Rose Until she started her training as a journalist, Rose Haldane hadn’t realized that one of the key skills required was the ability to bullshit. If you knew nothing about your subject matter, you could do it, or wing it. Hopeless at bullshitting and equally terrified of writing about something and getting it wrong, Rose had faced each new assignment as if preparing to appear on Dragon’s Den. Consequently she bunjee-jumped off a crane tied to the mayor of Littlethorpe to publicise Public Safety in Kent Week, then wrote about whiplash while wearing a neck collar for a week. For two weeks she lived entirely on maple syrup and water, then illustrated the finished feature with before and after photos demonstrating the reduction in size of her bottom. This feature attracted quite a few letters to the editor, and one blind date which had been disastrous. She learned to take her research seriously. Many years later she joined the London Herald as health reporter. The Herald was a national newspaper, she worked in a skyscraper at Canary Wharf, not a grey warehouse on a shabby industrial estate in the flat, grey world of North Kent. But she felt stuck. Since
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Categories: Book Love and My Novel: 'Ignoring Gravity'.

Did you know, Elizabeth Gilbert…

Did you know Elizabeth Gilbert, the author of Eat Pray Love, wouldn’t take ‘no’ for an answer in order to get an ‘in’ at the publisher she wanted to work at? When Gilbert wanted a job at Spin magazine she approached publisher, Bob Guccione Jr, who she had met once at a party. The receptionist was unsympathetic. Basically Gilbert did not leave until she saw Guccione who had no recollection of having met her, but his assistant was going out of town so he offered her a temporary job for three days as his fill-in. After the three days were up, Guccione gave Gilbert $300 and wished her good luck. Some months later, Gilbert placed her first short story in Esquire magazine. It was published with the subtitle ‘the debut of an American writer’. She sent the story to Guccione with a note that read, ‘I told you I was a writer!’ He called and offered her an assignment on the spot. The Moral of the Story: Never Give Up, Never Surrender [if you don’t know this quote you don’t watch enough movies: watch Galaxy Quest now!] Read the full NY Times article here. Read my review of Gilbert’s The Signature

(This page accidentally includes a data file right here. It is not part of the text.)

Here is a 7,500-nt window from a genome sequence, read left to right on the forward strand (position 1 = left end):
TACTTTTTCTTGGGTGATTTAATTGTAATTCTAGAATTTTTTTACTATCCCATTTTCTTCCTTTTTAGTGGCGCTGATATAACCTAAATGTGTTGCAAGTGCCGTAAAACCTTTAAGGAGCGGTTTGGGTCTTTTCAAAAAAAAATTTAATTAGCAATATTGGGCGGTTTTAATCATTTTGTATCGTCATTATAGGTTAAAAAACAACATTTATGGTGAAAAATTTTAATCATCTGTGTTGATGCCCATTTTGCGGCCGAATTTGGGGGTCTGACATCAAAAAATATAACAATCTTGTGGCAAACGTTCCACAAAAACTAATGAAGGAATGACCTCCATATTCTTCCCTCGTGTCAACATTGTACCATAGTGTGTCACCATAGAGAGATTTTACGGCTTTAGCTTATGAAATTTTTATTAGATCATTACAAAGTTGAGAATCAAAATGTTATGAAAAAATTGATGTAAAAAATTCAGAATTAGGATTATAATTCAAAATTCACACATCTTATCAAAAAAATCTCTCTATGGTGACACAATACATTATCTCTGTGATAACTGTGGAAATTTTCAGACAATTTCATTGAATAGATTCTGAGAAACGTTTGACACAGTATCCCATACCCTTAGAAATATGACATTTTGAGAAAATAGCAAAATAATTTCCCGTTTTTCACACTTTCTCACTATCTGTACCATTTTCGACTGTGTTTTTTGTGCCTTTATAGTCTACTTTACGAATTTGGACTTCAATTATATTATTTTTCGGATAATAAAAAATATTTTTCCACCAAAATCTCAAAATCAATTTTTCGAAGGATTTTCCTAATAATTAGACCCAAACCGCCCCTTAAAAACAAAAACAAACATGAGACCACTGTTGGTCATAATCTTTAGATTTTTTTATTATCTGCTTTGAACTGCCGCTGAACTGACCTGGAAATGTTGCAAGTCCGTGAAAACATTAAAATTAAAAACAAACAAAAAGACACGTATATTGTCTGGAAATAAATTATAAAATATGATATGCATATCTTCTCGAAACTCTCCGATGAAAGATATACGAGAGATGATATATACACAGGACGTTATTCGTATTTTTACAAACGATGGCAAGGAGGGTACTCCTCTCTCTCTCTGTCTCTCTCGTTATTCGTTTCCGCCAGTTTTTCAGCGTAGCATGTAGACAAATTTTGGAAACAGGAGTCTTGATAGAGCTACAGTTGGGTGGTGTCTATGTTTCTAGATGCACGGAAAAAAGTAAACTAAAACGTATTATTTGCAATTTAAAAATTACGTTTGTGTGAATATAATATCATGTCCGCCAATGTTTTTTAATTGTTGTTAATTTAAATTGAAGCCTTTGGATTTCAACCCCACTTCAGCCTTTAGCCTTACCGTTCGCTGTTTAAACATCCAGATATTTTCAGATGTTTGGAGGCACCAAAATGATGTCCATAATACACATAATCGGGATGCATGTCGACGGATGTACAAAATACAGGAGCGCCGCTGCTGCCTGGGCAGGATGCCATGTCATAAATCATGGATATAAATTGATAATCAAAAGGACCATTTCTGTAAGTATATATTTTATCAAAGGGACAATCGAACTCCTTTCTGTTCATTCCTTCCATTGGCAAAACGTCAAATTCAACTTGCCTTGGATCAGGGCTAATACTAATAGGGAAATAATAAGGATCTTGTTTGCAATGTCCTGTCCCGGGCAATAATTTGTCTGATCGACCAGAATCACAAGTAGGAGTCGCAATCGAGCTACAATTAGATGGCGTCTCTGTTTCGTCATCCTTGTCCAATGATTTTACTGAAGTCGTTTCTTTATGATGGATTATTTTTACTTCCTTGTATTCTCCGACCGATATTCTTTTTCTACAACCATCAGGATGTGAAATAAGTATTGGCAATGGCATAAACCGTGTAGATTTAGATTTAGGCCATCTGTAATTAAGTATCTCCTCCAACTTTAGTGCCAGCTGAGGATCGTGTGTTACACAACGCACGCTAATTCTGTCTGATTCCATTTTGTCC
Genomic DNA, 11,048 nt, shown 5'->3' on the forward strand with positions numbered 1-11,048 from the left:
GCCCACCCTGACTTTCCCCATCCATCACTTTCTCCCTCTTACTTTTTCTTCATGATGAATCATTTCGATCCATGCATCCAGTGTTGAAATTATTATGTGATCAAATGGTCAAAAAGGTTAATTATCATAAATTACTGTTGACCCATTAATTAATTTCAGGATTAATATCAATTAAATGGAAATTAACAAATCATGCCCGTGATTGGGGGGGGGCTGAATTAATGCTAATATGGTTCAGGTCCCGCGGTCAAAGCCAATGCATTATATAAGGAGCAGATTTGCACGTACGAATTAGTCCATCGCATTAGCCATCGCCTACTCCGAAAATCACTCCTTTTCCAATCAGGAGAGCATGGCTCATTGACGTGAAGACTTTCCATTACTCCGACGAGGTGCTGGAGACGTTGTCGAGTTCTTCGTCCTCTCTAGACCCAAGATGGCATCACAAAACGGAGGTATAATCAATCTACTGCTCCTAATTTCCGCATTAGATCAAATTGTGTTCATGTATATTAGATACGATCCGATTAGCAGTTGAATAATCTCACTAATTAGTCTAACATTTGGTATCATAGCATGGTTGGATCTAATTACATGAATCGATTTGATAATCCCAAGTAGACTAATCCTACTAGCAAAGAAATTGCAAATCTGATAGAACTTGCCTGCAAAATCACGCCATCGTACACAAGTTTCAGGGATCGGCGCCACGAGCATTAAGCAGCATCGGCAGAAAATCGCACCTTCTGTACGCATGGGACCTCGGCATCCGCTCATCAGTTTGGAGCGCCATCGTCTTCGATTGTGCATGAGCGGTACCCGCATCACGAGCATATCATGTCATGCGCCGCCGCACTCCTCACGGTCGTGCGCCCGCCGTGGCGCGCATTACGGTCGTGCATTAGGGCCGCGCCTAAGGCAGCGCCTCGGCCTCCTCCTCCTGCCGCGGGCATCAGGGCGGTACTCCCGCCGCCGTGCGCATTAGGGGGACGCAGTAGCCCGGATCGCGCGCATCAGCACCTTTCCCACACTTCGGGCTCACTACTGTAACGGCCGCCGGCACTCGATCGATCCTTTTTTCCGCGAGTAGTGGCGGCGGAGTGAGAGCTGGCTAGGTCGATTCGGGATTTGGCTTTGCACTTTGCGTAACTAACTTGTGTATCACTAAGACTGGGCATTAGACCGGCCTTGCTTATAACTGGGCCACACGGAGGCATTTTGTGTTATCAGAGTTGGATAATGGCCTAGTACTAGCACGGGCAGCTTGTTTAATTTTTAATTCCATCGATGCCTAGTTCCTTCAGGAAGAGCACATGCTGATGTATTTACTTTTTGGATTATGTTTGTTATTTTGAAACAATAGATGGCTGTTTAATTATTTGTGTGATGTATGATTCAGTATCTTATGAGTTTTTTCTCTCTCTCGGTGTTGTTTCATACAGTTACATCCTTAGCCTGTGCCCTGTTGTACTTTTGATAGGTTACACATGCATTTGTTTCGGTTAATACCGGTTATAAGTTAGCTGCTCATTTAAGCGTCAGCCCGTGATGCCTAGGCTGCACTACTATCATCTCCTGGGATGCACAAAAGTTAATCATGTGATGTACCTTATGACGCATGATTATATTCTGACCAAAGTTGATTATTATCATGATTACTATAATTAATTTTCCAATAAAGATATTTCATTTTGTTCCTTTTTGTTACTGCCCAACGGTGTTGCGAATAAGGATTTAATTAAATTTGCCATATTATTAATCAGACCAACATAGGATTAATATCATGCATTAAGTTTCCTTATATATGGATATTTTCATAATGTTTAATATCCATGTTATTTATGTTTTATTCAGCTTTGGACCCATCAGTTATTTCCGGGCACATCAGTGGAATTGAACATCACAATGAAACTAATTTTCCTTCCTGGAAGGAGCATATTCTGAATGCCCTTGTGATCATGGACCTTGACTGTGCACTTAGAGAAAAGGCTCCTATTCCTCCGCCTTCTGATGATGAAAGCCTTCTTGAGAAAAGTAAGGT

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Categories: On Writing.

IGNORING GRAVITY #6

Nick He stood with his nose pressed to the window, his breath misting the glass, watching her disappear. “Can you sign these?” Amanda’s words made him jump. She had entered his office silently and was standing close behind him. Too close. Sometimes he suspected her of creeping. He took the folder and signed the documents with the speed of someone who has signed millions of papers. He waited until the door closed, then went to the window again. She’d gone. What was it about her that drew him to her? She was a journalist, a type he avoided on principle, but… there was a vulnerability beneath the efficiency which attracted him. And her eyes, blue almost… aquamarine. A knock at the door and he jumped again, startled from his reverie by a line of people filing into his office. The finance team. Within moments he was absorbed in packaging costs, and forgot all about Rose Haldane. © Sandra Danby …in IGNORING GRAVITY #7: how Rose is still striving to write a feature worth 10/10. This is the 6th instalment of ‘Ignoring Gravity’ about identity detective Rose Haldane. To start reading from the beginning, please click on the category ‘My Novel:
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Categories: Book Love and My Novel: 'Ignoring Gravity'.

New books coming soon